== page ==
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With job listing, Canada’s central bank takes additional steps towards a CBDC



The Bank of Canada is looking to hire an economist who has a deep knowledge of financial technology and digital currencies, potentially signaling the latest in a series of steps towards a Canadian Central Bank Digital Currency (CBDC). 

According to the bank’s official page, the economist’s duties will be to monitor and analyze the latest developments related to electronic funds and payments, implement research projects, prepare analytical notes, and work on the “potential development of a CBDC.”

The Bank has defined a set of requirements that the applicant must meet, among which are an in-depth knowledge of Bitcoin, Ethereum, and other major cryptocurrency platforms, as well as familiarity with traditional payments systems like card networks, merchant acquirers, and point of sale technologies.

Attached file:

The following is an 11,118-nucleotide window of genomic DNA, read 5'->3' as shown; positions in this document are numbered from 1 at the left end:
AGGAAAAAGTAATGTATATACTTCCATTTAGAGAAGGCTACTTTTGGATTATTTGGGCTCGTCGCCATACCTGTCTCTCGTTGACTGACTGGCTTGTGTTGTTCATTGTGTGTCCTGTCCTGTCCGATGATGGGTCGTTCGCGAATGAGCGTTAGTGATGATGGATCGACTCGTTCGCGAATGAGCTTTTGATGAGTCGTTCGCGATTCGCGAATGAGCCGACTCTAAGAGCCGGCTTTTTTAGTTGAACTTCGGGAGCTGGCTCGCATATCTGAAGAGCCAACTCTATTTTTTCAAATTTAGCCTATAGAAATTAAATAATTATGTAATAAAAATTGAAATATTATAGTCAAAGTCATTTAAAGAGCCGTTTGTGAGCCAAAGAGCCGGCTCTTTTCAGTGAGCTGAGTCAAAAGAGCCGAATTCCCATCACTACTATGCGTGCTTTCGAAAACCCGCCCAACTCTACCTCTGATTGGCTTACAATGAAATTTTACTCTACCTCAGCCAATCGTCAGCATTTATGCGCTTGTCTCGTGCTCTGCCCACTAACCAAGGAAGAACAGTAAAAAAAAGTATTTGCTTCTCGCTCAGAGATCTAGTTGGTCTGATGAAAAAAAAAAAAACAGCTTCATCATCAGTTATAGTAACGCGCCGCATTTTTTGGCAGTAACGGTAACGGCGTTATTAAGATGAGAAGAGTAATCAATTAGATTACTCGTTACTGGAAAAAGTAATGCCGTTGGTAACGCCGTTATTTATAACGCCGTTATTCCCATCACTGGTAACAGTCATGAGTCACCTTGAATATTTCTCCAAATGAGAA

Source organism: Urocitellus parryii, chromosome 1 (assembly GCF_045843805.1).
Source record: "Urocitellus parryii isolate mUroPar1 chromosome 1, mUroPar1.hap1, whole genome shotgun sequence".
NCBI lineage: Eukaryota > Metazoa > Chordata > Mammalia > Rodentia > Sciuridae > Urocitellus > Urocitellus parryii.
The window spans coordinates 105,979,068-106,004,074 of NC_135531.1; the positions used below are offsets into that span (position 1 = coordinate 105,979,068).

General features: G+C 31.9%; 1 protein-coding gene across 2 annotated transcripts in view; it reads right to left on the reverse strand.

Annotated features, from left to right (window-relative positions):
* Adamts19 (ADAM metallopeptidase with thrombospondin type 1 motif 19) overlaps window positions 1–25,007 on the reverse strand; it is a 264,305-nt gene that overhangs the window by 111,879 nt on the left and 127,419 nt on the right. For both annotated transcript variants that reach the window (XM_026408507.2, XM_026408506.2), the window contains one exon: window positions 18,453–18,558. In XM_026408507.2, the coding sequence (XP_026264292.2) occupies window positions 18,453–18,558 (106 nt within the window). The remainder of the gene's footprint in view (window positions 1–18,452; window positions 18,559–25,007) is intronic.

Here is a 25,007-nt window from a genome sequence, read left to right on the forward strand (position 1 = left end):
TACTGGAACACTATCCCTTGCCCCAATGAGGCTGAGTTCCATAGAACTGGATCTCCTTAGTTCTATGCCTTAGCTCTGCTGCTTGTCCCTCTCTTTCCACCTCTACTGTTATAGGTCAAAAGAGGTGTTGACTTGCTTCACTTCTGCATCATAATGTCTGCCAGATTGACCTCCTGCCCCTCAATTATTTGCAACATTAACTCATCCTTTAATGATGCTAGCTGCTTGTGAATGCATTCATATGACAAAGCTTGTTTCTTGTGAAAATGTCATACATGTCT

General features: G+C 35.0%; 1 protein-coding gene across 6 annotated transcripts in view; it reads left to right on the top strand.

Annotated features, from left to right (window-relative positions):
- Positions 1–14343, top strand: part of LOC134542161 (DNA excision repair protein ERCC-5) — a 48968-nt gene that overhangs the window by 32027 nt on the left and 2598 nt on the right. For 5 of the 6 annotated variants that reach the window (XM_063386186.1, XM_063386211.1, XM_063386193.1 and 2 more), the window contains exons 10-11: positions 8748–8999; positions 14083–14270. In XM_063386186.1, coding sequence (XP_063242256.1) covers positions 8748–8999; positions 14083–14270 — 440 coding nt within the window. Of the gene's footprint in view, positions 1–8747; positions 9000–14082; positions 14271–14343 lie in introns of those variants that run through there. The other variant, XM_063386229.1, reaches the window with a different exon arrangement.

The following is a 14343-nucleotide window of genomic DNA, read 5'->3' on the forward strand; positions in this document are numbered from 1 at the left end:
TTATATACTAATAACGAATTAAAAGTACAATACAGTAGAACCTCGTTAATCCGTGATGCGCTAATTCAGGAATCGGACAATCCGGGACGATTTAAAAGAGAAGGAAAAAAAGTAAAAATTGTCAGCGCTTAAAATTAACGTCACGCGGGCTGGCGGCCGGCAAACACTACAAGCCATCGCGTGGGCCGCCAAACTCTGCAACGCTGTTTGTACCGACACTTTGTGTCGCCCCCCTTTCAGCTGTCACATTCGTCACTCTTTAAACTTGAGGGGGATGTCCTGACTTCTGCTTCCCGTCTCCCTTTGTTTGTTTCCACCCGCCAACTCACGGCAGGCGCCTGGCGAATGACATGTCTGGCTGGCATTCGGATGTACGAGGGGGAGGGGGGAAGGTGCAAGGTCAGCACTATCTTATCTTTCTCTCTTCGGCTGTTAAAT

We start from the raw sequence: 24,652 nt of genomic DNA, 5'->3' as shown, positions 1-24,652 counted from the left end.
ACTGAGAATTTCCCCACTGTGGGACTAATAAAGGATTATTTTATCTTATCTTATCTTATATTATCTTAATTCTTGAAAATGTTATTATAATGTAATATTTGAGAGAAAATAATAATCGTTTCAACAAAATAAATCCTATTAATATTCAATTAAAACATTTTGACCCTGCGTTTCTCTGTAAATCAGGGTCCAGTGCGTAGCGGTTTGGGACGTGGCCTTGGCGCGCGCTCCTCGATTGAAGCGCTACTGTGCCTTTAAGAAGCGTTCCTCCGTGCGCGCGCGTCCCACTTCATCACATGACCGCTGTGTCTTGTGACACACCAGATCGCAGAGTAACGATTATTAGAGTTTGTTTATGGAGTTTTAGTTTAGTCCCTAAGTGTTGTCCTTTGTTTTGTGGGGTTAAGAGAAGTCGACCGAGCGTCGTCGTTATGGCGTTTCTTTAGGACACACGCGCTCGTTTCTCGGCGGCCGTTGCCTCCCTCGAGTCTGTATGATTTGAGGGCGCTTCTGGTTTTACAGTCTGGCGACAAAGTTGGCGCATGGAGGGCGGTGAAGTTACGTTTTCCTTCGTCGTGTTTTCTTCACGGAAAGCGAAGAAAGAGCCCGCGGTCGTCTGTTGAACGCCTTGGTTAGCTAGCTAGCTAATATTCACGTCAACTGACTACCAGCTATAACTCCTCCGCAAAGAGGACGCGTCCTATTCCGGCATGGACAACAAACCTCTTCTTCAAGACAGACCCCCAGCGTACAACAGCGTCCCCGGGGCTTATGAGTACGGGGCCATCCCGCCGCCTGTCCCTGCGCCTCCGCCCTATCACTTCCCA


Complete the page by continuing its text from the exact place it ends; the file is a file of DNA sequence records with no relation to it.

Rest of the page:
The applicant must also have experience in handling and analyzing public blockchain data and analyzing consumer survey data.

Oct. 25th, 2020 is the deadline for receiving applications.

The Deputy Governor of the Central Bank of Canada, Timothy Lane, has recently called on central banks worldwide to issue their own digital currencies, highlighting their importance for the economy in light of the Covid-19 pandemic. At the Central Bank Payments Conference Lane also said that Canada’s CBDC development was progressing at “a good pace.”